Company: Theatre Y
Venue: Chopin Theatre (1543 W Division St)
Die Roll: 2
Macbeth the Scottish and “Macbeth” the Scottish play bear a tricky relationship to one another. Macbeth the king was a historical figure, but Macbeth the lead of Shakespeare’s tragedy deals with far too many witches and witchy prophecies to match the factual record. Throw in the fact that sixteen generations of actors — according to director Georges Bigot — have now played Macbeth, and the truth of his life and death gets even fuzzier.
Which is perhaps the way Theatre Y prefers its Macbeth, in their production currently running in the basement of the Chopin Theatre. Anchored by Bigot and an ensemble that rehearsed the play for a year, and only cast roles three-quarters of the way through that process, this “Macbeth” is beautifully painted but still impenetrable. But that is not due to lack of effort and visual panache; it is due to lack of textual dexterity. The ensemble tries to draw parallels between our time and Macbeth’s tale of ambition and existential crises, but the resonance vanishes once it becomes clear some of the actors do not know what they are saying, and that still images and lip-syncing outweighed examination of the text.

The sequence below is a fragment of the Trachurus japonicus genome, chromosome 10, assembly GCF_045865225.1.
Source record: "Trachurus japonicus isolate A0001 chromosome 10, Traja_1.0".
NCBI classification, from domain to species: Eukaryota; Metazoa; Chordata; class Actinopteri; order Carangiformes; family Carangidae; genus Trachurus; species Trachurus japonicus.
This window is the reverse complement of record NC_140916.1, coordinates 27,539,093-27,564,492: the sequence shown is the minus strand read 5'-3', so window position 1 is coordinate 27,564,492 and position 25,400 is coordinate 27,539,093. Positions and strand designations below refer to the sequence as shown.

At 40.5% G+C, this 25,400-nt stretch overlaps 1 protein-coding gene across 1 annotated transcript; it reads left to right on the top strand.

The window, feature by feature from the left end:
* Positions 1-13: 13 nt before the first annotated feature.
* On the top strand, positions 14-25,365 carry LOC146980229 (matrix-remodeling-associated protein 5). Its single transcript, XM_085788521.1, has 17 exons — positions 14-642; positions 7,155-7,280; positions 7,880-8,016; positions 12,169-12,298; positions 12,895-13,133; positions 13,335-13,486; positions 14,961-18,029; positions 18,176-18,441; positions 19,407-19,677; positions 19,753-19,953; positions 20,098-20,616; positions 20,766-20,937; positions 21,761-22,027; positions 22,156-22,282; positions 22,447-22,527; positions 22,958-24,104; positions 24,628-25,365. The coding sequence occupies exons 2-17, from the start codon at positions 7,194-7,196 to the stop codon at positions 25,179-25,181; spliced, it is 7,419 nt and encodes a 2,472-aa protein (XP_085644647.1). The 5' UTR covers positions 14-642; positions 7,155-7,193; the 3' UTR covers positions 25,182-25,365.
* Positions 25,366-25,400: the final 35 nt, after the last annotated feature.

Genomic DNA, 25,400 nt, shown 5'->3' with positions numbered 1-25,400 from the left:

For those who have never had the pleasure of reading or seeing “Macbeth,” here is the basic plot outline: our protagonist is a Scottish thane (Brendan Mulhem) who runs into three witches (Kevlyn Hayes, Jackie Richards, and Laurie Roberts). They tell him he is fated to be king of Scotland, and that his friend Banquo (Cody Beyer) is fated to sire kings. Spurred on by this prophesy, Macbeth and his more opportunistic wife (Katie Stimpson) murder the current king Duncan (Arch Harmon). Heir to the throne Malcolm (Hector Alvarez) flees the country, and only vows to return and regain his crown once the warrior Macduff (Jerome Hicks) stands by his side. Meanwhile, Macbeth arranges the murder of many more people, in order to ensure his new title.
This is a play of immense uncertainty. Why do the witches appear to tell Macbeth about his future? Would he still become king if he didn’t murder his way into the position? Why is Lady Macbeth so steely before their crime, and what makes her unravel entirely after its completion? Can truth ever be discerned, when men are able to smile in spite of their malicious actions? Even the language of the play is confounding: “which is which;” “So foul and fair a day I have not seen;” the Porter’s speech on equivocation doesn’t resolve itself so much as peter out. People hear and see things, but the audience can never be sure if birds are crying, or if the Macbeths are jumping at shadows.